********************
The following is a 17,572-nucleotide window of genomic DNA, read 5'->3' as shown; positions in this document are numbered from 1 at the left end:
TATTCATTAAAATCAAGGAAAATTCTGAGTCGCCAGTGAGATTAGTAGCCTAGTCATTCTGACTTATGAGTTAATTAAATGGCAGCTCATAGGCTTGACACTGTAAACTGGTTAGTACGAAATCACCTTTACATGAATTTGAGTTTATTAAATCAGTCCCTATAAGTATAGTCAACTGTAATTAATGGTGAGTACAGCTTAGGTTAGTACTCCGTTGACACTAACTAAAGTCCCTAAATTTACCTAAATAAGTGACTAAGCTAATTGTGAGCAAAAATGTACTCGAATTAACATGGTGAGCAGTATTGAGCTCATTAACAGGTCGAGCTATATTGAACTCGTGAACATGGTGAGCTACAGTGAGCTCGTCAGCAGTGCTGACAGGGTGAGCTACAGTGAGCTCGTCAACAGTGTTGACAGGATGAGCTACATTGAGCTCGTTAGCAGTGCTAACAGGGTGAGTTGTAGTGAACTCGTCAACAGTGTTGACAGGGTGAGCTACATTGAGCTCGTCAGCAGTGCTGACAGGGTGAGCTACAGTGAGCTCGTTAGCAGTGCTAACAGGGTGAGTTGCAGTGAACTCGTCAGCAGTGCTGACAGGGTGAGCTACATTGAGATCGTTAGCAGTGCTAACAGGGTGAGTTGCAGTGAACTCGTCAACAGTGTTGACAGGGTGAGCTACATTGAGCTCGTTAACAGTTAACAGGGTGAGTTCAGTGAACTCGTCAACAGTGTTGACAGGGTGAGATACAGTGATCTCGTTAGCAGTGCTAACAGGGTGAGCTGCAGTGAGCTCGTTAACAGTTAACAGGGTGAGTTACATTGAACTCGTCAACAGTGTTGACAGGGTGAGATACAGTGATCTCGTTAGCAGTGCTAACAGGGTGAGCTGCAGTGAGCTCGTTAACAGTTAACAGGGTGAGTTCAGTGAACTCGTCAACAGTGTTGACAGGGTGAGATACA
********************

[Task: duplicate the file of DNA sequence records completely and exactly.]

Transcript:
The following is a 17,572-nucleotide window of genomic DNA, read 5'->3' as shown; positions in this document are numbered from 1 at the left end:
TATTCATTAAAATCAAGGAAAATTCTGAGTCGCCAGTGAGATTAGTAGCCTAGTCATTCTGACTTATGAGTTAATTAAATGGCAGCTCATAGGCTTGACACTGTAAACTGGTTAGTACGAAATCACCTTTACATGAATTTGAGTTTATTAAATCAGTCCCTATAAGTATAGTCAACTGTAATTAATGGTGAGTACAGCTTAGGTTAGTACTCCGTTGACACTAACTAAAGTCCCTAAATTTACCTAAATAAGTGACTAAGCTAATTGTGAGCAAAAATGTACTCGAATTAACATGGTGAGCAGTATTGAGCTCATTAACAGGTCGAGCTATATTGAACTCGTGAACATGGTGAGCTACAGTGAGCTCGTCAGCAGTGCTGACAGGGTGAGCTACAGTGAGCTCGTCAACAGTGTTGACAGGATGAGCTACATTGAGCTCGTTAGCAGTGCTAACAGGGTGAGTTGTAGTGAACTCGTCAACAGTGTTGACAGGGTGAGCTACATTGAGCTCGTCAGCAGTGCTGACAGGGTGAGCTACAGTGAGCTCGTTAGCAGTGCTAACAGGGTGAGTTGCAGTGAACTCGTCAGCAGTGCTGACAGGGTGAGCTACATTGAGATCGTTAGCAGTGCTAACAGGGTGAGTTGCAGTGAACTCGTCAACAGTGTTGACAGGGTGAGCTACATTGAGCTCGTTAACAGTTAACAGGGTGAGTTCAGTGAACTCGTCAACAGTGTTGACAGGGTGAGATACAGTGATCTCGTTAGCAGTGCTAACAGGGTGAGCTGCAGTGAGCTCGTTAACAGTTAACAGGGTGAGTTACATTGAACTCGTCAACAGTGTTGACAGGGTGAGATACAGTGATCTCGTTAGCAGTGCTAACAGGGTGAGCTGCAGTGAGCTCGTTAACAGTTAACAGGGTGAGTTCAGTGAACTCGTCAACAGTGTTGACAGGGTGAGATACA